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Shiloh and Other Stories by Bobbie Ann Mason

Shiloh and Other Stories

by Bobbie Ann Mason

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I found it refreshing to be transported back to the 70s and 80s, the period just before the dawn of personal electronic devices. I was in my teens and 20s during these decades and i really miss those days. I am not a rural person, although I did work on a farm for one summer job in 1983. the distance now in time makes it seem like another world. But the experience of attending to an elderly relative in declining health (Nancy Culpepper) is timeless. I started out by reading Bobbie Ann Mason's book about Nancy Drew, but having read these stories, I believe I will now seek out some of her novels. ( )
  libraryhermit | Jul 20, 2015 |
On our trip to Europe a few summers ago this book meant more to me than any other. So much so, I would almost say that Mason became my favorite contemporary writer, although if it came down to recommending a work, I don't really think any of the 3 I've read so far is truly "great" on its own. It's the final reflection or cumulative appeal that makes her work important to me...that and the enjoyment of reading it in the present tense!

Mason does use present tense segments quite a bit in the SHILOH stories. Normally that style doesn't appeal to me, but here it works as an appropriate mark of her down-home characters' time orientation: the past is quickly ignored (though its deep effects lurk everywhere unsuspected), while the future is only something the here & now grades into unnoticeably. I shared "Residents and Transients" and "The Retreat" with my husband, in hopes of giving him an impression of my homesick outsider's status while we visited Estonia.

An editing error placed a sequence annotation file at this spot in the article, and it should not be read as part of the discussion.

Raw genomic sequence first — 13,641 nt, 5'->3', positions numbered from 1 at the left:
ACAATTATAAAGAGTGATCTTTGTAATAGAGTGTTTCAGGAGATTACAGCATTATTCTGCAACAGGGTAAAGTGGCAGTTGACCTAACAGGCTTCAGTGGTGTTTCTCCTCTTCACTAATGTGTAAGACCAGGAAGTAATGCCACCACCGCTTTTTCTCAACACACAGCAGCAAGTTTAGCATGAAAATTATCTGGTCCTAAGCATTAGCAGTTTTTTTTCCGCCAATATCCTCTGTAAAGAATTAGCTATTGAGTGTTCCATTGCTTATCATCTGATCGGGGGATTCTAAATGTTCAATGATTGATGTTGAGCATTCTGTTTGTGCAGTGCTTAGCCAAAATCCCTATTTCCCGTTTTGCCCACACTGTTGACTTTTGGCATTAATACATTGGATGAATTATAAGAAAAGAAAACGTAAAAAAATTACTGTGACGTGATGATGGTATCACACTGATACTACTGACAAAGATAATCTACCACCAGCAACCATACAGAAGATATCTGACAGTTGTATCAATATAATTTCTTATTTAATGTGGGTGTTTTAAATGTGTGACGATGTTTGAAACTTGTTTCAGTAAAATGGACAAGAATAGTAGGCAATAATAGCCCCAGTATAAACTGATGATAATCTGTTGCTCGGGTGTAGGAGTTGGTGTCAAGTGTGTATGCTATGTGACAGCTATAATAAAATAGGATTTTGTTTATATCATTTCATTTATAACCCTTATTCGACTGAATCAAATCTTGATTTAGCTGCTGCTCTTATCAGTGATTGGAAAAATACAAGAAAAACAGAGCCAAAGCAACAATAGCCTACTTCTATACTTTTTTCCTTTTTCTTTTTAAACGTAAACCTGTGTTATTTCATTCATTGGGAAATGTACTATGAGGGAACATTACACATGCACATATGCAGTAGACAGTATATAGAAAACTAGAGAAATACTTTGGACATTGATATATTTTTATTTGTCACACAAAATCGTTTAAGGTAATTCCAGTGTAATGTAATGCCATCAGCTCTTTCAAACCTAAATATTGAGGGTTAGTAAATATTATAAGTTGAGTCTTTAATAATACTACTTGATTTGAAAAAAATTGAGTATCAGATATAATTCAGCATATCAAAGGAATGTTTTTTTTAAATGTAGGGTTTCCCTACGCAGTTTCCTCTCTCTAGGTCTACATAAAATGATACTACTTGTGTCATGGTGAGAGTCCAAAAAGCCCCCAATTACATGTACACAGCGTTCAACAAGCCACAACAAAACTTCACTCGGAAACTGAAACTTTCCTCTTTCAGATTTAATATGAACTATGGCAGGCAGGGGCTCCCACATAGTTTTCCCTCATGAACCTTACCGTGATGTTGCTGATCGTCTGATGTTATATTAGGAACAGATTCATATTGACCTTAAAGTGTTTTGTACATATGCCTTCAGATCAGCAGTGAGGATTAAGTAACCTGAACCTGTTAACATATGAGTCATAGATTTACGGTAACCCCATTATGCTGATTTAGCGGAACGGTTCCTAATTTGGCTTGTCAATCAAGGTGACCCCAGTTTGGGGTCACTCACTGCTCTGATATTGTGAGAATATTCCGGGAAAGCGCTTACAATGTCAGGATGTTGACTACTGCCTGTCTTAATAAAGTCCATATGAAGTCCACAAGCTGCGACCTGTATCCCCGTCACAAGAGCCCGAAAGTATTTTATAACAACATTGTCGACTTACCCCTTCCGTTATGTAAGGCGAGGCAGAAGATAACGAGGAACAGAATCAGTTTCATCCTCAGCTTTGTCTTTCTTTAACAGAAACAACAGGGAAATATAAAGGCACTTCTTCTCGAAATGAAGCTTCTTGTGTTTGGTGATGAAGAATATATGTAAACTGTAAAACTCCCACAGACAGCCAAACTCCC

Mason's evocation of the small-town American attitude is masterful. ( )
  AnesaMiller | Mar 5, 2014 |
Normally I don’t pick up a volume of stories to read, but the fact that this is a well known Kentucky author, and I had read some of her other novels, I was compelled to see what was inside. I’m glad I read this book. The stories all have similar themes, and if you read it all at once like I did, the characters and plots can get a little confusing and start to run together. The author writes perfectly using the dialect and slang of country people in Kentucky. All the stories take place in western Kentucky, and familiar places like Paducah, Kentucky Lake, and Murray State University are often mentioned. I loved the characters in these stories because, if you are from Kentucky, most likely you have known people who are just like them in the way that they talk and act. All of the stories have a theme of relationships, and the characters all seemed to be yearning for something
more out of life, although what was not always clear. There is not a clean ending for most of these stories, but it is just like sampling a slice of their everyday lives. This is a nice book to pick up and read when you are on the go and don’t want to be tied down with a long novel. ( )
  little-sparrow | Nov 4, 2010 |
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Amazon.com Product Description (ISBN 0375758437, Paperback)

"These stories will last," said Raymond Carver of Shiloh and Other Stories when it was first published, and almost two decades later this stunning fiction debut and winner of the PEN/Hemingway Award has become a modern American classic. In Shiloh, Bobbie Ann Mason introduces us to her western Kentucky people and the lives they forge for themselves amid the ups and downs of contemporary American life, and she poignantly captures the growing pains of the New South in the lives of her characters as they come to terms with feminism, R-rated movies, and video games.

"Bobbie Ann Mason is one of those rare writers who, by concentrating their attention on a few square miles of native turf, are able to open up new and surprisingly wide worlds for the delighted reader," said Robert Towers in The New York Review of Books.

(retrieved from Amazon Thu, 12 Mar 2015 18:21:52 -0400)

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